And bonus openSUSE tips

For openSUSE and other communities which have a connection to a global community, I have an additional tip: stay connected!
  • Follow the international news site(s), blogs and mailinglists. Blog yourself about the events, let people know your community exists.
  • And the other way around: discuss the international news in your local community. A 30 min "what happened this week/month" can be fun and interesting.
  • Make sure you invite people from the international community to big events in your country; let the team know and let them meet with the international community members!
    use the materials the international community creates:
    • translate articles or discuss the topics in there;
    • ask for goodies, DVD's to hand out, other materials!
    • use the travel sponsorship where needed to go with your team to events!
    • use the materials on the marketing wiki, talking points, release announce information and other stuff to make sure you say the right things!
    • and use the graphics, folders, flyers and other things created by the international team!
  • have a release party around releases!
  • come to the openSUSE conference to talk with other leaders of local communities and learn!

29 August, 2011

CLS, DS, COSCUP... Plasma Active, ARM, ...

It's been quite a while since I wrote a decent blog and it might be a while longer until I really get to it. I do have a lot to write about, however. First about the Community Leadership Summit - the notes of which I'd like to turn into a few blogs. Second, the Desktop Summit, which was awesome. And third my trip to Taiwan. Finally the upcoming openSUSE conference which is going to be awesome. But let me get the most important stuff out of the way first.

Desktop Summit Awesomeness

At the Desktop Summit (which imho was a great success) I organized 3 food cooking parties where we made some Asian-inspired curries. I've put the recipes on-line for those who asked for it. Find them on the Desktop Summit Food page.

At those cooking evenings we had between 25 and 30 people join us each night. It was big fun, we had good food (and beer and more) and I really intend to do it again next time. As a matter of fact, I hope to do the cooking again at the openSUSE Conference. And remember - if you don't use openSUSE that doesn't mean you can't come and enjoy the company, food and discussions about all kinds of things. See for yourself in the detailed program. You can also learn how IO travels in the kernel, how to use the mtux console multiplexer, the sessions about GIT, cross-cultural communication, GCC and Kernel stuff and more. And that's just stuff from day one, we have about 100 sessions in 4 days.

Talking about cool stuff, on Tuesday we'll have an 8-bit music workshop... Seriously, I look forward to that. If you want to join, hurry up, the conf takes place September 11-14!


Taipei and Plasma Active

Last week I made a trip to Taiwan to meet the openSUSE community there. There's quite a bunch and they did awesome at the booth at COSCUP. Really cool. We had lots of interesting stuff there, flyers, geeko's, stickers, USB sticks and Aaron left his Plasma Active tablet (runs openSUSE, of course) at the booth a few times. That thing drew quite a crowd - and rightly so. I hadn't seen that much of it but Plasma Active is really something very interesting. It's a unique touch tablet UI, yet easy to use and intuitive. Build in just a few months it's amazing to see how well it works already. The team aims to stabilize it in the next few months and I'm absolutely certain it will result in a pretty darn impressive product.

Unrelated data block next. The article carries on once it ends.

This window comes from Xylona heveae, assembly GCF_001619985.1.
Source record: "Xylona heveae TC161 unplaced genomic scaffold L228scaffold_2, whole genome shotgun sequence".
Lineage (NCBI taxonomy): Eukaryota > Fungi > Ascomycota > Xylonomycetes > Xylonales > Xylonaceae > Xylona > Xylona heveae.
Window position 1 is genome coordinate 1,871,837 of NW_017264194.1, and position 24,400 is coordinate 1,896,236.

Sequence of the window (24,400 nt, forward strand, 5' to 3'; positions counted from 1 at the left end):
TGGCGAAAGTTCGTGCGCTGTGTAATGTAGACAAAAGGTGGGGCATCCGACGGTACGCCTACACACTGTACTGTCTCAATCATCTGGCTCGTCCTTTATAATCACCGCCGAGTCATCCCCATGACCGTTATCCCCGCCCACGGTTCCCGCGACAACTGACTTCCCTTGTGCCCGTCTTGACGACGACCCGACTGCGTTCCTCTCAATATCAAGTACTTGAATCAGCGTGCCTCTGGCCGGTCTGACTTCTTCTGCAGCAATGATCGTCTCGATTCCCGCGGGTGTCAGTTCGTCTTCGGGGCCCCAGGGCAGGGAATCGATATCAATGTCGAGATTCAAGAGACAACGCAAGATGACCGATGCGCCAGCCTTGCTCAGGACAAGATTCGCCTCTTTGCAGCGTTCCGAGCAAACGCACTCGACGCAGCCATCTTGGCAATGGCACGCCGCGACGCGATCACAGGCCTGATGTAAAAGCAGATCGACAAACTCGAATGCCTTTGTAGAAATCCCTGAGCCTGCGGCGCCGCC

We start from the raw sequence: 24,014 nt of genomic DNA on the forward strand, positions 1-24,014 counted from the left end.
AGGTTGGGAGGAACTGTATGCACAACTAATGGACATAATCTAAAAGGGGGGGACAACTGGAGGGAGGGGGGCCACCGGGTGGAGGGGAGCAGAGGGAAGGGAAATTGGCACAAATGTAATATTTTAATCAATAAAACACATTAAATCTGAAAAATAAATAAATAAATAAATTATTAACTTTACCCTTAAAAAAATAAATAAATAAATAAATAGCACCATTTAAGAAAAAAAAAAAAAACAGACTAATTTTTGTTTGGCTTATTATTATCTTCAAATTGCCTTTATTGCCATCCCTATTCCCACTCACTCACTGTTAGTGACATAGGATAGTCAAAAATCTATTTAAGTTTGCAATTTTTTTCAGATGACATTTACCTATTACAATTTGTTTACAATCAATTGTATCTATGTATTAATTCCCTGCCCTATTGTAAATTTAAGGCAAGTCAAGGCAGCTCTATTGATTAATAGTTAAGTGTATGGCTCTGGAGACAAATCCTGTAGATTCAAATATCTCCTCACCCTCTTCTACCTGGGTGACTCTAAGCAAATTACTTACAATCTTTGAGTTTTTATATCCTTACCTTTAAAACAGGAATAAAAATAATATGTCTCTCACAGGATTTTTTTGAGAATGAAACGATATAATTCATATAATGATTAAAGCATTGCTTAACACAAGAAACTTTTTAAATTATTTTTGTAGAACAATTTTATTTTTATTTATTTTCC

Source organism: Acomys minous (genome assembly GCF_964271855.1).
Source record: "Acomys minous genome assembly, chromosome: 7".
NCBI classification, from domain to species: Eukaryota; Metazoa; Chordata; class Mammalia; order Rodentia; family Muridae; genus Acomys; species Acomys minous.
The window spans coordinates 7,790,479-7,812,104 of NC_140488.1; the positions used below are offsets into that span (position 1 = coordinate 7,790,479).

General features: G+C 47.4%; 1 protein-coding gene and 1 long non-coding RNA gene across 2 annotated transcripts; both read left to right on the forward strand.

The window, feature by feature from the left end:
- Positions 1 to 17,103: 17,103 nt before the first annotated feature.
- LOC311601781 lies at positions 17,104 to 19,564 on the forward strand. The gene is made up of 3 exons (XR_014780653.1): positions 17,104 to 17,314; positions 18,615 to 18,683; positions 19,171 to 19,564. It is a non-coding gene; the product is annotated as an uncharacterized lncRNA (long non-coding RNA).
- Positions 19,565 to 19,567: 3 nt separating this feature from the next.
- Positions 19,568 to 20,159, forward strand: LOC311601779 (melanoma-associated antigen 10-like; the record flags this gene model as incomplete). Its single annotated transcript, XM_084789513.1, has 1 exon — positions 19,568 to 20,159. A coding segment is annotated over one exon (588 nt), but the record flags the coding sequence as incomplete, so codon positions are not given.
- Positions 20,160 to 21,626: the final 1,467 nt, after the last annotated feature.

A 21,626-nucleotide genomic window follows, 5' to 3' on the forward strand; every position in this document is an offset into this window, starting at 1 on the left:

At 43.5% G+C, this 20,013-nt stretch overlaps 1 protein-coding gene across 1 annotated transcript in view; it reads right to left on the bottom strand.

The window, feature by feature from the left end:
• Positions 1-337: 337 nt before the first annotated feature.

Aaron spoke quite a bit about how well the Open Build Service works for them during development. The team works closely with an interaction designer and obviously she's not such a hugely technical person. With a traditional development process someone would have to do packages for her - or she'd have to learn how to check out a repository and then compile and install stuff herself. Thanks to OBS, packages are build continuously and very easy - a dev checks some code in and the next day the designer can give feedback! Continuous build services are not unique of course but they usually don't come easily, don't produce packages, etc. build.opensuse.org has an easy web interface, can build for all major Linux distro's and architectures (yes, including ARM) and is of course entirely free.run it in-house,

I'm quite proud that openSUSE proves to be so successful for the Plasma Active team. They also build packages for MeeGo, as they want to support ARM systems. I know several openSUSE contributors want to have ARM in openSUSE, well, Plasma Active is at the openSUSE conference so we can meet and talk about it there...

Anyhow. So Taiwan was fun. You can find some pics of COSCUP on flickr and I have an image of two of my hosts as well as fellow visitor Aaron below :D

You'll probably find all three of them at the openSUSE conference too, btw.

05 August, 2011

DesktopSummit about to start!

I'm already late to be at Humbolt and help the team to prepare for the arrival of many hundreds of Free Software desktop* contributors.

For those who missed the mail by Claudia with some last minute information, let me include the most important stuff:

  • Pre-regisration starts at 16:00 at C-base, coolest place in Berlin. Be there for a badge and beer! If you can't make it you can register on Saturday but you'll have to enter the building via the back ;-)
  • Lunch vouchers for food at the uni cost 17 euro
  • Yes, bad weather here, lots of rain. Get Umbrella's...

For more info, see the the desktop summit wiki and here. Contact info can be found here.

Have a good trip if you're not there, and if you've arrived already, enjoy your stay!!!

*I'm unsure what to say these days - "desktop" doesn't cut it, but "UI" or user interface is too vague, user experience too fancy, "desktop/mobile" too long etc etc etc...